The LA Times published an extremely moving piece over the weekend about a new crisis in hedge fund land. Managers who, after signing on to finance shit movies you couldn't even pay former Bear Stearns movie blogger Rich Marin to go see and review, are losing money. Like, assloads of it. And they're upset about the losing of the assloads of money, and they don't understand the losing of the assloads of money and they want somebody (other than them) to pay for the losing of the assloads of money. Many studios have agreed to restructure deals so that in the unlikely event that "Dough Boys" doesn't make any dough, everybody, including Hollywood, loses a little instead of just the funds/their investors losing a lot, and less conversations like the following have to take place. (Now would be a good time to tell you that I've got some green in RenTec. Can't really say how I made the minimum, someone was desperate for some smokes one night when I ran into him at Matty T's Roadhouse (Mr. Black Lung also loves mechanical bull riding, topless), I happened to have said smokes, and he owed me one...million dollars. Times five.)
Me: Simons, what the Christ? Can you explain to me why I'm losing MILLIONS of fucking dollars?
James Simons: I could tell you it was the models but really, I made a bad bet on "Dough Boys," a slice of life comedy that serves up the story of Lou and Frank, two Bronx brothers running the family bakery. Faced with Lou's gambling problem-- of which Frank knows nothing-- the shop is about to be taken from them by the neighborhood gangster. The fate of this local landmark hangs like a "pie in the sky." Will it be a sweet dream, or a nightmare? Turned out to be the latter.
Everything's all good now but I'm sure there were similar convos between HF guys and their pissed off clientele over the following picks:
John Devaney: "Poseidon" (oh, the sweet irony).
Ken Griffin: "Norbit" (so much you don't know) and "I'm A Cyborg But That's OK" (just liked the title).
Ray Dalio: "Zyzzyx Road" (As it happens, I also have some coin with Big D. He, too, felt my wrath. Went something like this: Me: What the Christ. I expected a little more from you, Ray. Ray Dalio: It all started with a little something called "Zyzzyx Road," an independent thriller about Grant (played by Tom Sizemore), an accountant with a bad marriage who takes to the road to service his accounts in Las Vegas and while there, meets the seductive Marissa (played by Katherine Heigl). The two have a week-long affair which culminates in the arrival of Marissa's ex-boyfriend, Joey. Joey attempts to kill the lovers, but Grant gets the upper hand. Grant and Marissa then drive Joey's body to Zyzzyx Road and Grant buries Joey there in the desert. But in the morning the body is missing and someone or something is trying to kill Grant and Marissa. I could tell you I was modeling profits based on the mean reversion of Tom Sizemore's career (though Sizemore turned out to be a 'three-standard deviation event'-- whatever the fuck that means) but, really, I just wanted to stare at Heigl's rack for 90 minutes. I didn't know she had a no-nudity clause. I cocked up.)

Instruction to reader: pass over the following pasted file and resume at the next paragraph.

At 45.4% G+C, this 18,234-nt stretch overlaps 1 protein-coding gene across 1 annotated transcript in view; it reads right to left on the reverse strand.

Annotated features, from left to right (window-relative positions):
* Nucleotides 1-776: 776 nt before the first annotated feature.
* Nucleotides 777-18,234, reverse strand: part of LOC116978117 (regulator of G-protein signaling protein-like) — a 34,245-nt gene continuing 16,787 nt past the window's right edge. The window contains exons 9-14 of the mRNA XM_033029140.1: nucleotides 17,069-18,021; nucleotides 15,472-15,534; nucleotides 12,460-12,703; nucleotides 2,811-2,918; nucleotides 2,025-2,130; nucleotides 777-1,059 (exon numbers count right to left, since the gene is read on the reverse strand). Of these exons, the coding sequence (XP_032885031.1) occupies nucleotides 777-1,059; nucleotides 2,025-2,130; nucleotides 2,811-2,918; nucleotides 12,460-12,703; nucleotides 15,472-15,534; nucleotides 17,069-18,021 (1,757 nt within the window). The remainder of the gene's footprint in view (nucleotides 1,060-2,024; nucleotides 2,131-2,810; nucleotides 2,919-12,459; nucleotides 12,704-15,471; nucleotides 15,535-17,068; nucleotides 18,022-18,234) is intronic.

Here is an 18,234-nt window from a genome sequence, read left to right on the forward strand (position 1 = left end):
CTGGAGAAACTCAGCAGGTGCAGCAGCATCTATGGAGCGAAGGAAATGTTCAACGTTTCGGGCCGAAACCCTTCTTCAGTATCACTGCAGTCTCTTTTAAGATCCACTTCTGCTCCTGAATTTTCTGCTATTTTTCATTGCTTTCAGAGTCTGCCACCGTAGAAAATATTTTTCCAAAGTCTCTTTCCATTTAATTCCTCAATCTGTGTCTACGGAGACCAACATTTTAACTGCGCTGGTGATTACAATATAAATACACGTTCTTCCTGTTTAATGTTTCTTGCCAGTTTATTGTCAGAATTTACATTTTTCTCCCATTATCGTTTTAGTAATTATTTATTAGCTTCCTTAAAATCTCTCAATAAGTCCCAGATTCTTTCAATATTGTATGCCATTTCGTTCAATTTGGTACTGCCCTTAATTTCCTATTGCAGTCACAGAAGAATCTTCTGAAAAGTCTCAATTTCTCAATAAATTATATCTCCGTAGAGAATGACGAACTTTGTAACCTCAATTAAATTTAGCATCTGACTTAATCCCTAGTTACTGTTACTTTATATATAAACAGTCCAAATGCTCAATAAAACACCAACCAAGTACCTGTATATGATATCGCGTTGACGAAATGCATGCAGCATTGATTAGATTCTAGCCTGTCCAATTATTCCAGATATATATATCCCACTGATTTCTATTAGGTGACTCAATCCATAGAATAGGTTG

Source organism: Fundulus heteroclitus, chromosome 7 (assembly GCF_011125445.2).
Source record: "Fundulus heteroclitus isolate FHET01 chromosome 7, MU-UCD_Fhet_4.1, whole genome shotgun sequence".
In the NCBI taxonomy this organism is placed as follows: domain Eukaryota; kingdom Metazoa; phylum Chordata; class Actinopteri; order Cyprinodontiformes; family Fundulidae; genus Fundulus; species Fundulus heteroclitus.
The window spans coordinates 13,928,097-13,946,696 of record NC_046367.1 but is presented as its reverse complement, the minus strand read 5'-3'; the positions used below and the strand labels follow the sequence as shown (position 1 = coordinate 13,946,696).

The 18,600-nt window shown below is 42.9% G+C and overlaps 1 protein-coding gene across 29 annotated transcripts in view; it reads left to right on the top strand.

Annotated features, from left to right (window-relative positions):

L-Train: "I Know Who Killed Me"
Dan Loeb: "Bratz"
You-know-who: "Music and Lyrics" (Interestingly enough, at the time he was in talks to rain hundos on this Hugh Grant vehicle, we'd secured a camera/mic set-up in a potted plant (it's since been knocked over, obscuring our shot of the subject). Here's how it went down: You-know-who is at his desk, reading pages, eating cake...nodding his head...eating more cake...pausing...nodding...going "This is mmm...really good." His secretary jumps up and goes, "Do you want another piece, sir?" to which he responds, "No, no, I meant the script...but yes, if you're getting up." He turns back to the script, then looks up and adds, "Get the pastry plate, too. And I noticed earlier that we got those leaf cookies today, grab a handful of those. Stick some in your purse if you can't carry it all. And cut off the tops. Otherwise, too much bready and not enough chocolately chocolate.")
Hollywood's Hedged Bets [LA Times]
Movie Man Rips 'Hatchet Job' [NYP]
Related Reading: Former Bear Stearns Exec Richard Marin's Review Of 'Evan Almighty' [DB]